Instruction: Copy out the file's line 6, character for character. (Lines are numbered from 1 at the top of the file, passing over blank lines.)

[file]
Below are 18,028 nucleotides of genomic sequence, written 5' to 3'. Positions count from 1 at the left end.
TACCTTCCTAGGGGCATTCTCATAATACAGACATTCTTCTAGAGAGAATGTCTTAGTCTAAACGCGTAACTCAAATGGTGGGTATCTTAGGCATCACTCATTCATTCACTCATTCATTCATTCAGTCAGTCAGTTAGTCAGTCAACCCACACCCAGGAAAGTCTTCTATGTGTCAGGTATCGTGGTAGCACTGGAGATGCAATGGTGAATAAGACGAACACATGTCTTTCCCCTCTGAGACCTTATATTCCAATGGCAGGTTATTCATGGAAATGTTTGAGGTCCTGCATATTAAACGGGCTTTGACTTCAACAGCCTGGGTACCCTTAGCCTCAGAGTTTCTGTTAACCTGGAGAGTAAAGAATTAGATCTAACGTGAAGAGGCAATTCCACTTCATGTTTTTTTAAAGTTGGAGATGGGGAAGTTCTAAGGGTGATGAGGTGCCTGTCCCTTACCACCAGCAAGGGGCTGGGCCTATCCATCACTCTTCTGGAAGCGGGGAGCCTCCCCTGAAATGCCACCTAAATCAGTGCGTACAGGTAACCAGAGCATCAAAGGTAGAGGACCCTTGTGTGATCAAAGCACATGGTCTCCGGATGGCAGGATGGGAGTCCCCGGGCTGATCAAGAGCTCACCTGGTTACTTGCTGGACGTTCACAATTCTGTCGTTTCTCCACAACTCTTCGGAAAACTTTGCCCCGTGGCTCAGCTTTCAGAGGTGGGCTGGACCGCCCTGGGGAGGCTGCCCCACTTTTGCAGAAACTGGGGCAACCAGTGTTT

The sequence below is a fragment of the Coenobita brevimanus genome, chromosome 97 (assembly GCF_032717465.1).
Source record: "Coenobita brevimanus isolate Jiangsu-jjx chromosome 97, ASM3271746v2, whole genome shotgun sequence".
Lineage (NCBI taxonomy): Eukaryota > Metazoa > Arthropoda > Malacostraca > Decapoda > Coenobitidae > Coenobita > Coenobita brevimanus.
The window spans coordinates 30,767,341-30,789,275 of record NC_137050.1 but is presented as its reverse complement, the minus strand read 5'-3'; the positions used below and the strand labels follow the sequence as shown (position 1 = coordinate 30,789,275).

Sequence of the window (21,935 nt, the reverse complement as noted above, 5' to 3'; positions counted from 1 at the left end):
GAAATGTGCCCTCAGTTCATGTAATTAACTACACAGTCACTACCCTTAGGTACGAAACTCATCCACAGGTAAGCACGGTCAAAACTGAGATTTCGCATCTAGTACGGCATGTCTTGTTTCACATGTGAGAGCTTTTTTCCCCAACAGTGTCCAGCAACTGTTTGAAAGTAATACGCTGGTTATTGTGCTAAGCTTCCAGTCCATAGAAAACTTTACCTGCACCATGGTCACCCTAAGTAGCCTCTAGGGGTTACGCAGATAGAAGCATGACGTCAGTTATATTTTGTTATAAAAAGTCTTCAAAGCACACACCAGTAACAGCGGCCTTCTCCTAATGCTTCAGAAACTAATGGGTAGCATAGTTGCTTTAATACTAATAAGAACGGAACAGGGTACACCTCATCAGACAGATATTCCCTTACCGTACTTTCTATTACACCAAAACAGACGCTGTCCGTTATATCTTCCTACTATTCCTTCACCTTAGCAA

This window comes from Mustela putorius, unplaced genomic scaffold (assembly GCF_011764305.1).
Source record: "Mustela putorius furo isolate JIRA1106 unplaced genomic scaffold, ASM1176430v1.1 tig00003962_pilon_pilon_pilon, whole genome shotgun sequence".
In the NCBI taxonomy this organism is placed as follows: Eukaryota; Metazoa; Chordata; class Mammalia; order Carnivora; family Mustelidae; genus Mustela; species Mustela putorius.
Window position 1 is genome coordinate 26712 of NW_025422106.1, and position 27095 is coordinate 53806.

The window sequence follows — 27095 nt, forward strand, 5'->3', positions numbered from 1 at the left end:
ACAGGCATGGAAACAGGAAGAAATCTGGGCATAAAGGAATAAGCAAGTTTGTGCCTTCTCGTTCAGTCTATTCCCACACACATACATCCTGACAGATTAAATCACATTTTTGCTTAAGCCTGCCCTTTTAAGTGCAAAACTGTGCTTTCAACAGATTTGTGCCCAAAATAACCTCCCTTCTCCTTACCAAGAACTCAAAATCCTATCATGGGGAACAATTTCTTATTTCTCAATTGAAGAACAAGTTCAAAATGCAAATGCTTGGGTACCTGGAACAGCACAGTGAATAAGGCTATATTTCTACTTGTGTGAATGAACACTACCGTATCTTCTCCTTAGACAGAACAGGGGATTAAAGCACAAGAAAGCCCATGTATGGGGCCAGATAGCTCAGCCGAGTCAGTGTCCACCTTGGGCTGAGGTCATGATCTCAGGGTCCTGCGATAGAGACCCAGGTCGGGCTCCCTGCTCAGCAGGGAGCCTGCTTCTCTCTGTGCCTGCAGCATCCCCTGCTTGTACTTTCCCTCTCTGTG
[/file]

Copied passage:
The window spans coordinates 30,767,341-30,789,275 of record NC_137050.1 but is presented as its reverse complement, the minus strand read 5'-3'; the positions used below and the strand labels follow the sequence as shown (position 1 = coordinate 30,789,275).